They don’t make ’em like they used to. That’s for sure. However, this Sunday, at the 15th annual Antique Autos show in San Jose’s History Park, you’ll at least be able to see how it used to be done.

Part of Hands-on History Days, the immersive car show will display stock models of cars built before 1945 and unearthed vehicles not seen in generations, such as the 1922 Elcar—a luxurious artifact with wide running boards, a reclining boxy body and a chrome tipped snout dotted by two wide-eyed lights and built by a company that went out of business during the Great Depression.

“I had not heard of an Elcar,” admits Allan Greenberg, a volunteer with History San Jose’s restoration shop, who started the Antique Autos show 15 years ago with the help of his Model T Club. “I had to look it up on the Internet. We do get a lot of Model T’s and Model A’s, because there were so many of them built. We get Lincolns and Packards, and so many different brands.”

The event has swelled in size since the first year. In addition to the Model T’s and Model A’s, the car show attracts cars of all types and stripes. “We probably invite close to 100 antique clubs, plus many antique car owners,” Greenberg says. “It’s gotten to the point where we’re getting between 180-200 antique cars.”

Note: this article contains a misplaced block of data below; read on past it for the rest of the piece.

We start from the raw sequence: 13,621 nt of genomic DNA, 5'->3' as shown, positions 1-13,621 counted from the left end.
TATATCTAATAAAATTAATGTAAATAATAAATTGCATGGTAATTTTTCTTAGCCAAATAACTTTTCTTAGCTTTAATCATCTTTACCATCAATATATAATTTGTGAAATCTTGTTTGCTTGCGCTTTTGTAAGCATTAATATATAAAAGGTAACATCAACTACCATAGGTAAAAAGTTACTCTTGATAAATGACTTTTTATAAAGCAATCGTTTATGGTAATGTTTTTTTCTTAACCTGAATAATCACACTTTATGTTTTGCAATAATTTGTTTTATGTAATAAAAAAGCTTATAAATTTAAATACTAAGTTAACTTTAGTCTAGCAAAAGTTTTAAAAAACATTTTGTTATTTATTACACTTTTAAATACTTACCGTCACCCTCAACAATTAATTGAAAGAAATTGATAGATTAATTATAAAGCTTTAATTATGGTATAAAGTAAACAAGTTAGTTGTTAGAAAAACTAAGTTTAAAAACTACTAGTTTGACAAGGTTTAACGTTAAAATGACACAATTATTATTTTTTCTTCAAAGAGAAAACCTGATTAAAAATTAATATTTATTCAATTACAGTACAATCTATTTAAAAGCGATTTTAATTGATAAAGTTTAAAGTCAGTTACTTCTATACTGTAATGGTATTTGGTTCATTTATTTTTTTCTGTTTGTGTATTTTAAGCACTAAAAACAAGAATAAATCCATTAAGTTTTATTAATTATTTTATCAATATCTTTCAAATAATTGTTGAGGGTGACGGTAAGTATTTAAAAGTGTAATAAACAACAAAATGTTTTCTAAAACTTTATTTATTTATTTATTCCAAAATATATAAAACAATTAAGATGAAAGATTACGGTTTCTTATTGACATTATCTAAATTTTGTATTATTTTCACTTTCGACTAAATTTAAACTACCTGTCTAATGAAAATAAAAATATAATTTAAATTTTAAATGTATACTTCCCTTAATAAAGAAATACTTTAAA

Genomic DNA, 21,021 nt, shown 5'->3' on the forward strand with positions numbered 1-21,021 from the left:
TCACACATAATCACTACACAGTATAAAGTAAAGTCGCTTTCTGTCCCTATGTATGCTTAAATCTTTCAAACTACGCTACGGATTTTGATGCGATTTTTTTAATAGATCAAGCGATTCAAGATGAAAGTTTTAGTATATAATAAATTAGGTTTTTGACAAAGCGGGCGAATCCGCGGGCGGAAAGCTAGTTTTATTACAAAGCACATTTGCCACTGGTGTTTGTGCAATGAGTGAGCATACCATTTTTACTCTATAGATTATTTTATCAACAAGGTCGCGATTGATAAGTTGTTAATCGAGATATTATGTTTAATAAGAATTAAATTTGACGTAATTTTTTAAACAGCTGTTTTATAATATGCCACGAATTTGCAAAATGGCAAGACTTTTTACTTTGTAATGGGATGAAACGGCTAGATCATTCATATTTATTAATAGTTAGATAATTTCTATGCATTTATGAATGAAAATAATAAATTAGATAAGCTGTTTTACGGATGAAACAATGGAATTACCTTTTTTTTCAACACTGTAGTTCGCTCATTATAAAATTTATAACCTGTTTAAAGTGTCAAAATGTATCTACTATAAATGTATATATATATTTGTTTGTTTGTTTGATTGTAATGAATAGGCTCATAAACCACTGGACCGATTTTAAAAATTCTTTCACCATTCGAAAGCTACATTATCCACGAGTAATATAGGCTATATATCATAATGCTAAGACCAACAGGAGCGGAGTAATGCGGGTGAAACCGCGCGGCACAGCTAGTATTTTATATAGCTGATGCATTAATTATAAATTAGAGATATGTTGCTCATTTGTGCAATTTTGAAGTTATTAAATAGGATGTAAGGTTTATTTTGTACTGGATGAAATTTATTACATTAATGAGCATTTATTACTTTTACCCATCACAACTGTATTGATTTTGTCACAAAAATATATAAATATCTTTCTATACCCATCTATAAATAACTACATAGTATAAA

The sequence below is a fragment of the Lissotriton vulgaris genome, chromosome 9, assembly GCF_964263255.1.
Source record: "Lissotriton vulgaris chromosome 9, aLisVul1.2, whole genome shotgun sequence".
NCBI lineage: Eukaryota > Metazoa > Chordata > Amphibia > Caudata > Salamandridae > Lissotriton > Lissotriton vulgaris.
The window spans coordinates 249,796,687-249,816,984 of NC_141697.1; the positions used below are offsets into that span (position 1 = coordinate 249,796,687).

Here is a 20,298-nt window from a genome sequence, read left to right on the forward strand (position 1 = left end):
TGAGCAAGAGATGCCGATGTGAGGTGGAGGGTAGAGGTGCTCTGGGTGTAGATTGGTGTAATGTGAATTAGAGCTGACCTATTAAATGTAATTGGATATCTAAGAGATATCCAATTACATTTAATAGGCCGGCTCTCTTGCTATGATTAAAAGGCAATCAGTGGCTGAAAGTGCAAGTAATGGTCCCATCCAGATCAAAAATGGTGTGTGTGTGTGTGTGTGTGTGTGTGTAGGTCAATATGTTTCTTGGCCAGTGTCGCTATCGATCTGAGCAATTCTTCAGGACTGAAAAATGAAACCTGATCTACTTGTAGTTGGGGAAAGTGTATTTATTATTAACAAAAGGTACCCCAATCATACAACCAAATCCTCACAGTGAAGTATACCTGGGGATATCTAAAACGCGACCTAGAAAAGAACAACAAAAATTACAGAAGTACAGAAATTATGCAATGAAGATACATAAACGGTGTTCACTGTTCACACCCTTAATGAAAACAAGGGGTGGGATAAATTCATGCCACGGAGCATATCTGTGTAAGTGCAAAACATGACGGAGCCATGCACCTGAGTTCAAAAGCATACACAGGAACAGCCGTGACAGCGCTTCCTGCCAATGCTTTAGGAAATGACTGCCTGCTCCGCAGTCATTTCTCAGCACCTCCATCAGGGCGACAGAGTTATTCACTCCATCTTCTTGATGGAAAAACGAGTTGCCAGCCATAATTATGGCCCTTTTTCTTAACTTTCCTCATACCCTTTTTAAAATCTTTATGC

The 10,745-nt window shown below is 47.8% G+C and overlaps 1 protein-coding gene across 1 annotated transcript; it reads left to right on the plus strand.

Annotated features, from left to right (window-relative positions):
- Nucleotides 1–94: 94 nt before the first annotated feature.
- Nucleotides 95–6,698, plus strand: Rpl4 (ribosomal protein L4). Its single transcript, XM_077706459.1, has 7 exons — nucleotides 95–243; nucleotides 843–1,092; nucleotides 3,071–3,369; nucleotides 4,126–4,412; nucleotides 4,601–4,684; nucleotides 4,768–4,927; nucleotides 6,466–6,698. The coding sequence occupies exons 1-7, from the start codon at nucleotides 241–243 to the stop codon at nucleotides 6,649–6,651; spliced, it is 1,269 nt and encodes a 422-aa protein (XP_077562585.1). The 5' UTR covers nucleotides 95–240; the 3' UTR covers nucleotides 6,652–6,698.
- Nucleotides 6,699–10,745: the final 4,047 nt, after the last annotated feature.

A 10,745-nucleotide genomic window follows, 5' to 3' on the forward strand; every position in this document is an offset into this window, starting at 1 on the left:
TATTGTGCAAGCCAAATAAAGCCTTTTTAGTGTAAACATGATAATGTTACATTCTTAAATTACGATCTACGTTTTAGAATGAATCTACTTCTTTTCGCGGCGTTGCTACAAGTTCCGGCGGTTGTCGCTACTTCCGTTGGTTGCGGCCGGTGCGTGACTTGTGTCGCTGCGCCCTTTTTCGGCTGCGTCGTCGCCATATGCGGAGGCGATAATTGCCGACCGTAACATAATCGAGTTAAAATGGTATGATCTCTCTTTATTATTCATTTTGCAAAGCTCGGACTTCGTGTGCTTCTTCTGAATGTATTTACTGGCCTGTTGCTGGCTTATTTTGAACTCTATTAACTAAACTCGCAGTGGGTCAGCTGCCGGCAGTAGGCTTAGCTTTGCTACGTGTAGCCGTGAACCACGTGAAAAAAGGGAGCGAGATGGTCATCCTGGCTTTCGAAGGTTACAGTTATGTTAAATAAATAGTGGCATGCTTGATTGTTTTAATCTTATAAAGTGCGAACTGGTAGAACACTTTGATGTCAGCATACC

The featured brand of this show will be Cadillac—the subject of a six-car demonstration showcasing the progression of the luxury American auto maker between 1905 and 1940. Other attractions include a dixieland band, performances from Charlie Chaplin and FDR impersonators, and a chat with Luke Rizzuto, who drove around the world in a 1928 Plymouth Roadster tracing tracks from several historic, long-distance car races.

“This is not your typical car show, where you go and park your car in some church parking lot, and after a few hours you go home,” says Greenberg.

Modern emphasis on safety and aerodynamics has saved countless lives and oceans of gasoline, but stifled creativity in design. Back in the day, automakers had the freedom to pursue more whimsical forms.

“The styles are completely different on the old cars, unlike today where it’s hard to tell a Toyota from a Honda,” Greenberg says. “There wasn’t any commonality. There weren’t any restrictions back in the old days. Whatever got you from point A to point B without breaking down too often was desirable.”

Antique Autos is at at History Park on Sept. 13. More Info.